Familiarize yourself with learning objectives

For example, say I am going to give my pre-intermediate students a writing task where they need to request information.  Seems simple enough, but the level of difficulty is going to depend enormously on what information they ask for, who they are asking and in which context.  Taking a look at the Global Scale of English (GSE) descriptors for general adult learners I can see that it’s not reasonable to expect my students to do this until at least the beginning of A2+, or 36 on the GSE where I find the first descriptor along these lines:

Can ask for personal details in written form in a limited way.

If we throw the idea of register into the mix we probably wouldn’t even start dealing with this until B1 (46 on the GSE):

Can write a basic formal email/letter requesting information.

And obviously even this is a far cry from what you might expect of a C1 learner in terms of formality where the GSE informs us they should be able to “express themselves fluently in writing, adapting the level of formality to the context.”  In fact there are, in true baby-step fashion, a full 10 descriptors solely related to register separating the B1 statement I referenced earlier from this one at C1.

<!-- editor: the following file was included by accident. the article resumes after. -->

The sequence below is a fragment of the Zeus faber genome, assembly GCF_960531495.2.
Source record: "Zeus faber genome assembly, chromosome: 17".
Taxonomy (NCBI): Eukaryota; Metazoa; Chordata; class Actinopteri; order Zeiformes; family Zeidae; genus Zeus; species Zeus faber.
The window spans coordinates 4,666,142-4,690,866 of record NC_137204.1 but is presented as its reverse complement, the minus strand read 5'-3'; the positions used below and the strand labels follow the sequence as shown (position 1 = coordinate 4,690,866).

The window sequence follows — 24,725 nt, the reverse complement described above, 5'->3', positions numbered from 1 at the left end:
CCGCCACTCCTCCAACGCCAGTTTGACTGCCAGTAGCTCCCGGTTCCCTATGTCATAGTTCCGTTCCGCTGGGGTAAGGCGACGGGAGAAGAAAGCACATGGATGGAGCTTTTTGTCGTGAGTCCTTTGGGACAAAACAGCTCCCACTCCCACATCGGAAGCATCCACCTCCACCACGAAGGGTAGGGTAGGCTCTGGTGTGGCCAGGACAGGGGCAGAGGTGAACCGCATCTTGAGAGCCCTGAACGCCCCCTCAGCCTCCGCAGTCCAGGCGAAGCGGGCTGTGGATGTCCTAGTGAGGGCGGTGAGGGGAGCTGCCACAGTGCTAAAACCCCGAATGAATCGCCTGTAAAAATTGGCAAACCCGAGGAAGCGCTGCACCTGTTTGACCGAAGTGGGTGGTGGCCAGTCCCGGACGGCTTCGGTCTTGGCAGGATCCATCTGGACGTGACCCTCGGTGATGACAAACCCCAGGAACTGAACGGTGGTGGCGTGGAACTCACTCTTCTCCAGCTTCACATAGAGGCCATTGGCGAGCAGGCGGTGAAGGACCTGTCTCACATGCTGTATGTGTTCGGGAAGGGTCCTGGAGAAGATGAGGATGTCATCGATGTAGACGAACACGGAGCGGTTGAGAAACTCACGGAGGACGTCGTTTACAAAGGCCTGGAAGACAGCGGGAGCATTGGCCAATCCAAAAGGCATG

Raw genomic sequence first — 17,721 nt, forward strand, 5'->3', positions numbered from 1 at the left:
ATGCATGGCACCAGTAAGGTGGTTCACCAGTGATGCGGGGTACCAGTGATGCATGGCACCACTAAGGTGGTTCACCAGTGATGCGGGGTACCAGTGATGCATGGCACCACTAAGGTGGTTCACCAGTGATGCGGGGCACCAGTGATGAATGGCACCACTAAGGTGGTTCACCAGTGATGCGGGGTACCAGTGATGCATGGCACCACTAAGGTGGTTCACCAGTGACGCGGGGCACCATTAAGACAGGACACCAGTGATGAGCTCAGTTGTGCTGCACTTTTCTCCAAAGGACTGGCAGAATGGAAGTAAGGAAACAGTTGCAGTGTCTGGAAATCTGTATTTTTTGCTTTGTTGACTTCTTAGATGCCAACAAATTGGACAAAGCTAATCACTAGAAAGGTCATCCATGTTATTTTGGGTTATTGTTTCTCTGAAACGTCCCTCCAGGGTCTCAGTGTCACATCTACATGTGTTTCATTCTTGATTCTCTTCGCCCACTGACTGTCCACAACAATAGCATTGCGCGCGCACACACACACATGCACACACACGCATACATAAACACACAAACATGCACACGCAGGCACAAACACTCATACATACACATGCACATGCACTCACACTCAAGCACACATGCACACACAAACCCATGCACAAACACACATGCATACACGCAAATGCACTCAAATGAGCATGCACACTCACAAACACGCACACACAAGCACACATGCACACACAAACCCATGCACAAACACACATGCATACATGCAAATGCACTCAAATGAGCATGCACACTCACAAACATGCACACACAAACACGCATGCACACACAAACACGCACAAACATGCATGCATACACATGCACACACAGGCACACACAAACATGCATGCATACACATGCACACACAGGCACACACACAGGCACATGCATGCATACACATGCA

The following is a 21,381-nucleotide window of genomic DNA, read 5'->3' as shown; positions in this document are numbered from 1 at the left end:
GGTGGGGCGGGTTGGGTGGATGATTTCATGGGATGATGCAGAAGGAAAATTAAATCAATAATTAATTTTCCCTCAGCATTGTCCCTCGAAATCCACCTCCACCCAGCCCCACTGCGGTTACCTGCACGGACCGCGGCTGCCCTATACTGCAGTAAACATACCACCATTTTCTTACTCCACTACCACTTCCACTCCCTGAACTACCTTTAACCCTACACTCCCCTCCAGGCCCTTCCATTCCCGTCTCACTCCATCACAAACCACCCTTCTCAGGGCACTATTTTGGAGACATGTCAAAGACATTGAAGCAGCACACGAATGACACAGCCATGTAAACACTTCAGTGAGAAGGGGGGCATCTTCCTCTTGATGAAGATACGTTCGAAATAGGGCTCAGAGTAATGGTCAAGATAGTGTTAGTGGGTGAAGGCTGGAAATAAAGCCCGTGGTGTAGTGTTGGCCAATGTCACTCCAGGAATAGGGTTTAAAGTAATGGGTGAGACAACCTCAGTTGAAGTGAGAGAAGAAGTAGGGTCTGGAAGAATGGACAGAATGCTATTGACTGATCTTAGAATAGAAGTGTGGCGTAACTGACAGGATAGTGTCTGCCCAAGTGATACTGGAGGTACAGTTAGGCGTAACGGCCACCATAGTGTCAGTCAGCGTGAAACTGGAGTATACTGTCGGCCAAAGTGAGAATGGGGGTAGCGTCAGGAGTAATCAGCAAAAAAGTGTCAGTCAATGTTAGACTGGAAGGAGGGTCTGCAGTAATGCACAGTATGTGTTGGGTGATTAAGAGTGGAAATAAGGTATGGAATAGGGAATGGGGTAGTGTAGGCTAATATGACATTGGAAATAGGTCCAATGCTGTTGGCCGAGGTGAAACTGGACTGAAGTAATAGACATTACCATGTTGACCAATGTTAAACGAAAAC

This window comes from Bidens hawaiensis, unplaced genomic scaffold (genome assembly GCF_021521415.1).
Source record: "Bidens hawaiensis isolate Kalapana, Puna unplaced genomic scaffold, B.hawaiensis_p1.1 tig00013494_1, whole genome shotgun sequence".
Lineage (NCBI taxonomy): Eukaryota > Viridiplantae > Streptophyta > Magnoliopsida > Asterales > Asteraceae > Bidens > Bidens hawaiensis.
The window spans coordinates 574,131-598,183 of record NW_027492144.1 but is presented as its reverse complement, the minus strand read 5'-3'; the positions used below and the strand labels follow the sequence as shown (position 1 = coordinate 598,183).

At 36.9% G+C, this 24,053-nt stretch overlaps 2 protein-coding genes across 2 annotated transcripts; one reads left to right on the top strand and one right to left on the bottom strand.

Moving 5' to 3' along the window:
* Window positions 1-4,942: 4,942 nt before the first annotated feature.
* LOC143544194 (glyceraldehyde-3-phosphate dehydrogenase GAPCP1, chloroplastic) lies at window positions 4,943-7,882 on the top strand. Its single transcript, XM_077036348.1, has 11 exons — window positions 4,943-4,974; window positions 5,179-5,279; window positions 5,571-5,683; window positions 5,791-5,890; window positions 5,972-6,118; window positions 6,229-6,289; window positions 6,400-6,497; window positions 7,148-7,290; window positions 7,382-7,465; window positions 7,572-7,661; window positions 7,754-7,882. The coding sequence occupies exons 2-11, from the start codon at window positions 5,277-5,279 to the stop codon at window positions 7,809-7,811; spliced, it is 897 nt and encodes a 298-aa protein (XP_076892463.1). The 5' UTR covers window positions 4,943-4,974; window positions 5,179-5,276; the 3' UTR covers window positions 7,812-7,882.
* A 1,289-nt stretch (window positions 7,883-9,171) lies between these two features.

So what’s the take-away? 

In terms of setting the task the lesson should be fairly obvious.  Don’t make them reach for something they’re not ready for.  Make the task challenging but attainable.  And when you’re correcting think twice before uncapping that red pen.  You probably don’t even want to introduce the “R” for register into your correction code until perhaps B1+ when that concept is more firmly established, certainly not for your pre-intermediate students.

Until now it has been fairly difficult for teachers to really make use of descriptors or learning objectives for their day-to-day teaching or assessment of students, but free online tools like the GSE Teacher Toolkit make it far easier to search for these “can do” statements, by level, type of learner, skill and key words.  It even allows us to see the grammar and vocabulary items which will enable our students to complete different types of tasks.

So the next time you sit down to a pile of writing assignments to correct don’t knock over that cup of hot bean juice as you lunge for your red pen.  Take a deep breath.  Think about what you and your students have been doing to work towards this task.  Think about where you want them to be in a few months’ time.  Keep consulting the objectives you want them working on and keep referring back to them.  A few moments of mindfulness can bring some real clarity, and perhaps a bit of joy, to a task we often see as a chore.